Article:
Self-managed Superfunds (SMSFs) are becoming more and more popular among Australians. Previously a hallmark of the ultra-rich, SMSF providers are making managing your own retirement investments more accessible than ever before. With a regular superfund, you have some control over your investments – and the level of risk you want to take on – but SMSFs give you the freedom to invest in anything you like, providing the aim is to boost your retirement savings.
In data released by the ATO in 2017 demonstrated that SMSFs control almost one third (32.6%) of all superannuation money in Australia. This has increased from just 20% in 2004 – so there’s obviously a big attraction here for every day Australians.
In the past, there was a general condition that you had to have at least $200,000 in your superfund to make commencing an SMSF ‘worth it’. There are now plenty of SMSFs run with below $150,000, because with our platform and flat fees it’s affordable to do so. Starting an SMSF today is less about how much capital you have and more about whether you want to take on the responsibility of managing your own investments.
SMSF Investment Strategies
When you commence an SMSF, you must have a written strategy. Yep, sorry to be blunt but simply diving in with both feet and your eye on the prize isn’t enough here – you need official documentation of your investment strategy and why you have chosen it.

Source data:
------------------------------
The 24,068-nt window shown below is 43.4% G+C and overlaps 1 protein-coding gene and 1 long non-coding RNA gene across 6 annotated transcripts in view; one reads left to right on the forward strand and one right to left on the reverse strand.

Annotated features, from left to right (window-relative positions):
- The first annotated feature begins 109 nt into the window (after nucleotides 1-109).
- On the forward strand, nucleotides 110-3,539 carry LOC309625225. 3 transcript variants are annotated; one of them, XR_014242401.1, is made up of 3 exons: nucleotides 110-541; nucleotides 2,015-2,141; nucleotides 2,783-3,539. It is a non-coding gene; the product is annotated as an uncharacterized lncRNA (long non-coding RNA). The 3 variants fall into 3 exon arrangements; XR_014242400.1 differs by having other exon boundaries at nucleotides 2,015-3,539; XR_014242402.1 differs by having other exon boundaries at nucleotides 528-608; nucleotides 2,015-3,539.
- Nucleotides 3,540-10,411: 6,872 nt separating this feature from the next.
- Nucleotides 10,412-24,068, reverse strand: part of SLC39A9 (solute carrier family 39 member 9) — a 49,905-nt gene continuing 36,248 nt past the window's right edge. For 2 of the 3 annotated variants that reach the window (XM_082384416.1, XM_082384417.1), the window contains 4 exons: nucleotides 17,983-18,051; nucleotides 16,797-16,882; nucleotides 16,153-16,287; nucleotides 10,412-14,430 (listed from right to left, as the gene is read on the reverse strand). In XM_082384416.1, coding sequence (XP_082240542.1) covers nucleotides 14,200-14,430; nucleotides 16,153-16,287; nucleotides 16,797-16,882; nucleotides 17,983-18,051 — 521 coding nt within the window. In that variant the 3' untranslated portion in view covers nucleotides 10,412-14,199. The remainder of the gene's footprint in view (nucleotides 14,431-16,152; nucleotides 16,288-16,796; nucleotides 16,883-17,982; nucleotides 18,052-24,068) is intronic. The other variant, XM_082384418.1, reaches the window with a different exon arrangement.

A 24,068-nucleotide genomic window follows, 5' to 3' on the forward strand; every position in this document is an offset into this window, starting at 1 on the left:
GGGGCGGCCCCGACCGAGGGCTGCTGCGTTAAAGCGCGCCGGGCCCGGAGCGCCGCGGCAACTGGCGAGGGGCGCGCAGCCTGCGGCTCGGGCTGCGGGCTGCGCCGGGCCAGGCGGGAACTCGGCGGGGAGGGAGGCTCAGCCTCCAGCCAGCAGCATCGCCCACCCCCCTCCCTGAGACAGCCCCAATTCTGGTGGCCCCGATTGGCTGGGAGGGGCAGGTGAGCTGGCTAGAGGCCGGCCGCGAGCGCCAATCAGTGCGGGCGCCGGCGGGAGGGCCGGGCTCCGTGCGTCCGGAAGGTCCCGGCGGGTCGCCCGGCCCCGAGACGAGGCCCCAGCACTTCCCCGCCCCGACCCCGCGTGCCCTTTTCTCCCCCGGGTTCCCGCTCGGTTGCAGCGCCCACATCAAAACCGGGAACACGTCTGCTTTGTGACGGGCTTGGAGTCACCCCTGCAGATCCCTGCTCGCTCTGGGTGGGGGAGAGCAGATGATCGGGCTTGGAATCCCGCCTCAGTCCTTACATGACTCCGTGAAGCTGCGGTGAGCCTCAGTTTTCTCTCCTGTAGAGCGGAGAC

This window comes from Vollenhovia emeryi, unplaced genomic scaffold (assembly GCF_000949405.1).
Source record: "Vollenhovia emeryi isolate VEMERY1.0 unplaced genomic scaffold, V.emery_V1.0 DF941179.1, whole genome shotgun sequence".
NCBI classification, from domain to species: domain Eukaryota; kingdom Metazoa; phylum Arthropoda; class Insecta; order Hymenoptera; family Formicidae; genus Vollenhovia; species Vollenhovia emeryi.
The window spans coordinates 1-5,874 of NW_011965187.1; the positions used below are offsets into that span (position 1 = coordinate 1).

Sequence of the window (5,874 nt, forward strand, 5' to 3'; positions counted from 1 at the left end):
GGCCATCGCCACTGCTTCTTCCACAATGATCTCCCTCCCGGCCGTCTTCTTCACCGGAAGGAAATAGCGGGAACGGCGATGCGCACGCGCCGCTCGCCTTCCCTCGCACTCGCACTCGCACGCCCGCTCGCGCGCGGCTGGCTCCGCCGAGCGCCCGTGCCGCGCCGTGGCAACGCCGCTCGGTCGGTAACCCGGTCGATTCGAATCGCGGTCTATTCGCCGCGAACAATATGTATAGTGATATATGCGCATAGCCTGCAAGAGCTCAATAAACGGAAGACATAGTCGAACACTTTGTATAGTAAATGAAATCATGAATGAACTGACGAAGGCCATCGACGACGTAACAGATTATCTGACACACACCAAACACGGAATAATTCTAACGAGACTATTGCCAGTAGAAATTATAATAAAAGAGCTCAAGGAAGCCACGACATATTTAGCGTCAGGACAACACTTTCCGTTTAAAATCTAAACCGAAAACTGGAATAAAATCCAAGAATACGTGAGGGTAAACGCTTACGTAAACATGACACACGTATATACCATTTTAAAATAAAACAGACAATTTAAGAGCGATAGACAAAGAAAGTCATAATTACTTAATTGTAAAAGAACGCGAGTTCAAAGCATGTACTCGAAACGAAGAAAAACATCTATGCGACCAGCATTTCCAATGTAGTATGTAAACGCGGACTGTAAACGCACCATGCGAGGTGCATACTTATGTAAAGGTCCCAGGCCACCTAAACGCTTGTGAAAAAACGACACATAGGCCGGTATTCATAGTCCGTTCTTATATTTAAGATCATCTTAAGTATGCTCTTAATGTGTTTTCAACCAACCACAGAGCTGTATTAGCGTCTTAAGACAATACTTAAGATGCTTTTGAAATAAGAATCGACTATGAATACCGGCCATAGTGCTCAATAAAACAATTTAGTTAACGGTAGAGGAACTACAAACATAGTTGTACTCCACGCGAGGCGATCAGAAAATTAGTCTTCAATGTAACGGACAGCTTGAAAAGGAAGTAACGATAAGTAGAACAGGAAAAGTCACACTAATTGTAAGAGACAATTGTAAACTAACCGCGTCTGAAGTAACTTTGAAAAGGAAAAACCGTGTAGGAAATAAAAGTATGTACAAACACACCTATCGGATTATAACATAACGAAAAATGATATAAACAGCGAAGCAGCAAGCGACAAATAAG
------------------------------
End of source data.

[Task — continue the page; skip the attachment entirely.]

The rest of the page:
What to Include in Your SMSF Investment Strategy
Your investment strategy must include your reason for commencing an SMSF – and here, you can be very simple. Many cite ‘control of investments’ as their main reason for opening an SMSF, and generally that is an acceptable reason. Tick! What’s next?
Your investment strategy is sort of like a mini business plan for your SMSF. You must outline what types of asset classes you intend to invest in, and more importantly – why. Think outside the square on this.
If you want to invest in property, justifying your decision by saying that the property market has grown by x% over x number of years isn’t quite enough. Instead, relate your decision-making to fund members and the balance of the fund. Consider every eventuality, and prove that your fund will be robust enough to handle such an investment. That includes things like the possibility of a property market crash, how well your fund can handle the high transaction fees, how affordable insurances are, whether you’ll be borrowing to buy, and how many years your members have until retirement.
Things to consider in your SMSF investment strategy:
· Risks involved in executing and holding your chosen investment classes
· The likely return from these investments
· How this relates to the SMSF’s objectives
· Projected cash flow requirements